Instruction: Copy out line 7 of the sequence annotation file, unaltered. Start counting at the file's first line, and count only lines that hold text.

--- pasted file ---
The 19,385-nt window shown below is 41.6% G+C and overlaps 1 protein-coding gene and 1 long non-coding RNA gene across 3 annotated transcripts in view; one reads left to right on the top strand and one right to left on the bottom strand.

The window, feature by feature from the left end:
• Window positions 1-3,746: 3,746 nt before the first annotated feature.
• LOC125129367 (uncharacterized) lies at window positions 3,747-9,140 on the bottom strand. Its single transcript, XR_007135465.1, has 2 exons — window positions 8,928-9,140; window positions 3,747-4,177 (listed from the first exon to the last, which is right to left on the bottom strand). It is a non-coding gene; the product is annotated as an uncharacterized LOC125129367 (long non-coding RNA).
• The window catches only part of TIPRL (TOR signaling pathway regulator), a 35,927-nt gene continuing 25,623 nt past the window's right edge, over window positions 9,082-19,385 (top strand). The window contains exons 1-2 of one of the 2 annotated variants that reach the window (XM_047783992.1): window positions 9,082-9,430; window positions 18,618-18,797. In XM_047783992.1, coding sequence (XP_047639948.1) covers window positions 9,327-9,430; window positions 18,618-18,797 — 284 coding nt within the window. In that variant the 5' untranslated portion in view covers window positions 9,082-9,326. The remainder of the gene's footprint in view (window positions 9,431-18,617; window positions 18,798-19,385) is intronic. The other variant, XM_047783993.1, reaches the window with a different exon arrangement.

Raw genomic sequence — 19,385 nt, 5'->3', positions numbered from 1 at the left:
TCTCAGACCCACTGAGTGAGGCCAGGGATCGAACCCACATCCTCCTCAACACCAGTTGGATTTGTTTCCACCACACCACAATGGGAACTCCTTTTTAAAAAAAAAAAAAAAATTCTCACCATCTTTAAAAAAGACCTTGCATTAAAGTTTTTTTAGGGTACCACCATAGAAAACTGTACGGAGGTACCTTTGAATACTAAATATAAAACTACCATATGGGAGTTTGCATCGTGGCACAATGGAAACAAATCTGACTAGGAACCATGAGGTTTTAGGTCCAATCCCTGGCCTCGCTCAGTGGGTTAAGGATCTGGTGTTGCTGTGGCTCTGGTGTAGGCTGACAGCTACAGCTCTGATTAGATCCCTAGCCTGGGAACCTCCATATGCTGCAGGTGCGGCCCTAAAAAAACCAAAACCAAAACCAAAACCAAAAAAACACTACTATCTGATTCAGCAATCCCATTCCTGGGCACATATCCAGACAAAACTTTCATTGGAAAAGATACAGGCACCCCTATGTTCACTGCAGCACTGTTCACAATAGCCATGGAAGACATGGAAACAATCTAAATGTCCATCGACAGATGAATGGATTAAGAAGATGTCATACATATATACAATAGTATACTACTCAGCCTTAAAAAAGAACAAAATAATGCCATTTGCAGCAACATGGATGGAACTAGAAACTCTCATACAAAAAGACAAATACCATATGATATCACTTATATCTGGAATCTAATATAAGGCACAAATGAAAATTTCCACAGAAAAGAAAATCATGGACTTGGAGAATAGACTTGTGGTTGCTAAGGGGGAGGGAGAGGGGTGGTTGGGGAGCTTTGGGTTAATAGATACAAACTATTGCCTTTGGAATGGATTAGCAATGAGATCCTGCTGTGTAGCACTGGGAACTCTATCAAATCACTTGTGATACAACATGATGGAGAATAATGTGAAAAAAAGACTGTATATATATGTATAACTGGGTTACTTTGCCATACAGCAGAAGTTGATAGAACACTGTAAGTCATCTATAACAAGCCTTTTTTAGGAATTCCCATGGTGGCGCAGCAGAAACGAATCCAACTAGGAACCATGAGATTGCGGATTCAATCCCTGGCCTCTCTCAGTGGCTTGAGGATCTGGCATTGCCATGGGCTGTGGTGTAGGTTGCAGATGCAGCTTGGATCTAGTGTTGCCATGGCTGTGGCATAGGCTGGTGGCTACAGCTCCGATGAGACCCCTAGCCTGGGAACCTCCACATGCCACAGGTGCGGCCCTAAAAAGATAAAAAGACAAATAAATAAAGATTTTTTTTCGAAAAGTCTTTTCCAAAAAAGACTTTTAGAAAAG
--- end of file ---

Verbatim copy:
TCTCAGACCCACTGAGTGAGGCCAGGGATCGAACCCACATCCTCCTCAACACCAGTTGGATTTGTTTCCACCACACCACAATGGGAACTCCTTTTTAAAAAAAAAAAAAAAATTCTCACCATCTTTAAAAAAGACCTTGCATTAAAGTTTTTTTAGGGTACCACCATAGAAAACTGTACGGAGGTACCTTTGAATACTAAATATAAAACTACCATATGGGAGTTTGCATCGTGGCACAATGGAAACAAATCTGACTAGGAACCATGAGGTTTTAGGTCCAATCCCTGGCCTCGCTCAGTGGGTTAAGGATCTGGTGTTGCTGTGGCTCTGGTGTAGGCTGACAGCTACAGCTCTGATTAGATCCCTAGCCTGGGAACCTCCATATGCTGCAGGTGCGGCCCTAAAAAAACCAAAACCAAAACCAAAACCAAAAAAACACTACTATCTGATTCAGCAATCCCATTCCTGGGCACATATCCAGACAAAACTTTCATTGGAAAAGATACAGGCACCCCTATGTTCACTGCAGCACTGTTCACAATAGCCATGGAAGACATGGAAACAATCTAAATGTCCATCGACAGATGAATGGATTAAGAAGATGTCATACATATATACAATAGTATACTACTCAGCCTTAAAAAAGAACAAAATAATGCCATTTGCAGCAACATGGATGGAACTAGAAACTCTCATACAAAAAGACAAATACCATATGATATCACTTATATCTGGAATCTAATATAAGGCACAAATGAAAATTTCCACAGAAAAGAAAATCATGGACTTGGAGAATAGACTTGTGGTTGCTAAGGGGGAGGGAGAGGGGTGGTTGGGGAGCTTTGGGTTAATAGATACAAACTATTGCCTTTGGAATGGATTAGCAATGAGATCCTGCTGTGTAGCACTGGGAACTCTATCAAATCACTTGTGATACAACATGATGGAGAATAATGTGAAAAAAAGACTGTATATATATGTATAACTGGGTTACTTTGCCATACAGCAGAAGTTGATAGAACACTGTAAGTCATCTATAACAAGCCTTTTTTAGGAATTCCCATGGTGGCGCAGCAGAAACGAATCCAACTAGGAACCATGAGATTGCGGATTCAATCCCTGGCCTCTCTCAGTGGCTTGAGGATCTGGCATTGCCATGGGCTGTGGTGTAGGTTGCAGATGCAGCTTGGATCTAGTGTTGCCATGGCTGTGGCATAGGCTGGTGGCTACAGCTCCGATGAGACCCCTAGCCTGGGAACCTCCACATGCCACAGGTGCGGCCCTAAAAAGATAAAAAGACAAATAAATAAAGATTTTTTTTCGAAAAGTCTTTTCCAAAAAAGACTTTTAGAAAAG